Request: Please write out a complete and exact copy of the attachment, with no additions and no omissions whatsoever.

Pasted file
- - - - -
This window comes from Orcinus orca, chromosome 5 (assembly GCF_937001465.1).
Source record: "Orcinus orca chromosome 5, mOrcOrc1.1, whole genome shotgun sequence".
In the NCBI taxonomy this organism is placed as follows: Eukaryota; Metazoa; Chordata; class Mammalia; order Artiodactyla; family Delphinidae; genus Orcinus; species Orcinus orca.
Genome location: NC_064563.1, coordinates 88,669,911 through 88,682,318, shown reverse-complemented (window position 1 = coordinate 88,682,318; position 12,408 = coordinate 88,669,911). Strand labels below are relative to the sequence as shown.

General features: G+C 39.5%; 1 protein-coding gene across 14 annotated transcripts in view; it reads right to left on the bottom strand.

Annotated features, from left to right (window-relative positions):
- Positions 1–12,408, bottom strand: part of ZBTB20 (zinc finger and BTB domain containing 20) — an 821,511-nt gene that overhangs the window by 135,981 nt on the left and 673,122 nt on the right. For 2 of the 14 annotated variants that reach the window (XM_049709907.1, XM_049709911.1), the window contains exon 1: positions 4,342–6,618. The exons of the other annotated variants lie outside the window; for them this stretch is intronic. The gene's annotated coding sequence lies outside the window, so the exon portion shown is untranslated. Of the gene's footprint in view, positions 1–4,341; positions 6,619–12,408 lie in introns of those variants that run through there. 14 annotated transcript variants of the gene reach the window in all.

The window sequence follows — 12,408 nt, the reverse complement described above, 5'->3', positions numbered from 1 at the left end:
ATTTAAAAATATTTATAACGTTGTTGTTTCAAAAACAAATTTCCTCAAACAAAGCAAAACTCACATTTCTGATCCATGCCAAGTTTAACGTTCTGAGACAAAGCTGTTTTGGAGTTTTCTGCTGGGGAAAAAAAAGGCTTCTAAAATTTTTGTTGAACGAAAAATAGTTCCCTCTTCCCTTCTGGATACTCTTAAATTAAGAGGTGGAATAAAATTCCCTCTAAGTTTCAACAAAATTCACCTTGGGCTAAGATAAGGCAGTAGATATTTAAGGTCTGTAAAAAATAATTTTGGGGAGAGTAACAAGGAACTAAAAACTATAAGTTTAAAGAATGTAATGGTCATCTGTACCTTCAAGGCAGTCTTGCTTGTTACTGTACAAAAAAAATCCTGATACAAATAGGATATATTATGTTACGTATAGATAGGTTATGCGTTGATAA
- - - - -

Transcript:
This window comes from Orcinus orca, chromosome 5 (assembly GCF_937001465.1).
Source record: "Orcinus orca chromosome 5, mOrcOrc1.1, whole genome shotgun sequence".
In the NCBI taxonomy this organism is placed as follows: Eukaryota; Metazoa; Chordata; class Mammalia; order Artiodactyla; family Delphinidae; genus Orcinus; species Orcinus orca.
Genome location: NC_064563.1, coordinates 88,669,911 through 88,682,318, shown reverse-complemented (window position 1 = coordinate 88,682,318; position 12,408 = coordinate 88,669,911). Strand labels below are relative to the sequence as shown.

General features: G+C 39.5%; 1 protein-coding gene across 14 annotated transcripts in view; it reads right to left on the bottom strand.

Annotated features, from left to right (window-relative positions):
- Positions 1–12,408, bottom strand: part of ZBTB20 (zinc finger and BTB domain containing 20) — an 821,511-nt gene that overhangs the window by 135,981 nt on the left and 673,122 nt on the right. For 2 of the 14 annotated variants that reach the window (XM_049709907.1, XM_049709911.1), the window contains exon 1: positions 4,342–6,618. The exons of the other annotated variants lie outside the window; for them this stretch is intronic. The gene's annotated coding sequence lies outside the window, so the exon portion shown is untranslated. Of the gene's footprint in view, positions 1–4,341; positions 6,619–12,408 lie in introns of those variants that run through there. 14 annotated transcript variants of the gene reach the window in all.

The window sequence follows — 12,408 nt, the reverse complement described above, 5'->3', positions numbered from 1 at the left end:
ATTTAAAAATATTTATAACGTTGTTGTTTCAAAAACAAATTTCCTCAAACAAAGCAAAACTCACATTTCTGATCCATGCCAAGTTTAACGTTCTGAGACAAAGCTGTTTTGGAGTTTTCTGCTGGGGAAAAAAAAGGCTTCTAAAATTTTTGTTGAACGAAAAATAGTTCCCTCTTCCCTTCTGGATACTCTTAAATTAAGAGGTGGAATAAAATTCCCTCTAAGTTTCAACAAAATTCACCTTGGGCTAAGATAAGGCAGTAGATATTTAAGGTCTGTAAAAAATAATTTTGGGGAGAGTAACAAGGAACTAAAAACTATAAGTTTAAAGAATGTAATGGTCATCTGTACCTTCAAGGCAGTCTTGCTTGTTACTGTACAAAAAAAATCCTGATACAAATAGGATATATTATGTTACGTATAGATAGGTTATGCGTTGATAA